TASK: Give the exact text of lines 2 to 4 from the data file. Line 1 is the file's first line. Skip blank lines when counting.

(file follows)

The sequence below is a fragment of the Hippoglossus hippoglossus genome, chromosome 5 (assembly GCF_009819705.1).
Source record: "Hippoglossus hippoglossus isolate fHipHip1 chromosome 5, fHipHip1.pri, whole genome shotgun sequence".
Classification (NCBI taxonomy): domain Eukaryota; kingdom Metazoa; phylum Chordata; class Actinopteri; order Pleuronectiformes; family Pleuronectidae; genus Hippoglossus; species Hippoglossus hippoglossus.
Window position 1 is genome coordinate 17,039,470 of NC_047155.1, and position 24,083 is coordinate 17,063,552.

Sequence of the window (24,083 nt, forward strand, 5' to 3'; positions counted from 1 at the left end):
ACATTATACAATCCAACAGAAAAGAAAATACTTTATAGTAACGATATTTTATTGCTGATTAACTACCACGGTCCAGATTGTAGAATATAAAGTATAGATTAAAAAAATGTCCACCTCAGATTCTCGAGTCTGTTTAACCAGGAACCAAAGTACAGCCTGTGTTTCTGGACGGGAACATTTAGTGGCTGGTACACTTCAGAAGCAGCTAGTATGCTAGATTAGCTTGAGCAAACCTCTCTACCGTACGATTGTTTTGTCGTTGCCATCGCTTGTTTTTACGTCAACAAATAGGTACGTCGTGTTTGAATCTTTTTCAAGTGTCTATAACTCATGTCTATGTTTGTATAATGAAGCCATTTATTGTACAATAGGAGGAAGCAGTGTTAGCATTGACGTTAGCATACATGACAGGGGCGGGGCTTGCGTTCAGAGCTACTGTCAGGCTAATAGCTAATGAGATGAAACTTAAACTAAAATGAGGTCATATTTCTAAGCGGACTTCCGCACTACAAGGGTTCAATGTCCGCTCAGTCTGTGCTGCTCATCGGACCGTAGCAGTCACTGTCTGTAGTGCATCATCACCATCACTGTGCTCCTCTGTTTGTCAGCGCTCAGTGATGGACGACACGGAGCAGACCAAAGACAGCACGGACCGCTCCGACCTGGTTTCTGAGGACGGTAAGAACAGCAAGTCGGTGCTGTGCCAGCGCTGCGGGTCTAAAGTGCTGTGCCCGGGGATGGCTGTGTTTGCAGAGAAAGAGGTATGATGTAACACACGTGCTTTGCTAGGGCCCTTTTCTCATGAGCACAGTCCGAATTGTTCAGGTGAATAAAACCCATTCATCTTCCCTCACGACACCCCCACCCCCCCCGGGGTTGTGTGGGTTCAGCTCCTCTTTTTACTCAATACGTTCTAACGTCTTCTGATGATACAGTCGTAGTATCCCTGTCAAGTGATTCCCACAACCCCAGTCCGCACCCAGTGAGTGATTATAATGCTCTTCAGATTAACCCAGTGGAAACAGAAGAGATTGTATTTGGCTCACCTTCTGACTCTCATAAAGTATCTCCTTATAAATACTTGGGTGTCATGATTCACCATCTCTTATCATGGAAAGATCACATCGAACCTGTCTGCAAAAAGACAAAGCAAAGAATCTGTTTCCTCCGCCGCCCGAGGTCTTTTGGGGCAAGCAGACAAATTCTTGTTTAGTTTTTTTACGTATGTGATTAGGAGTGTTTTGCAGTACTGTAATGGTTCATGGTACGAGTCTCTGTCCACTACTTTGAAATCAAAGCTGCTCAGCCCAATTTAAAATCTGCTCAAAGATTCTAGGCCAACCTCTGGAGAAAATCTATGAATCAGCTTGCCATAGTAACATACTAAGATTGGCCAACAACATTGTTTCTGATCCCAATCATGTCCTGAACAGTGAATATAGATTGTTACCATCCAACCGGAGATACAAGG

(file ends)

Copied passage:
Source record: "Hippoglossus hippoglossus isolate fHipHip1 chromosome 5, fHipHip1.pri, whole genome shotgun sequence".
Classification (NCBI taxonomy): domain Eukaryota; kingdom Metazoa; phylum Chordata; class Actinopteri; order Pleuronectiformes; family Pleuronectidae; genus Hippoglossus; species Hippoglossus hippoglossus.
Window position 1 is genome coordinate 17,039,470 of NC_047155.1, and position 24,083 is coordinate 17,063,552.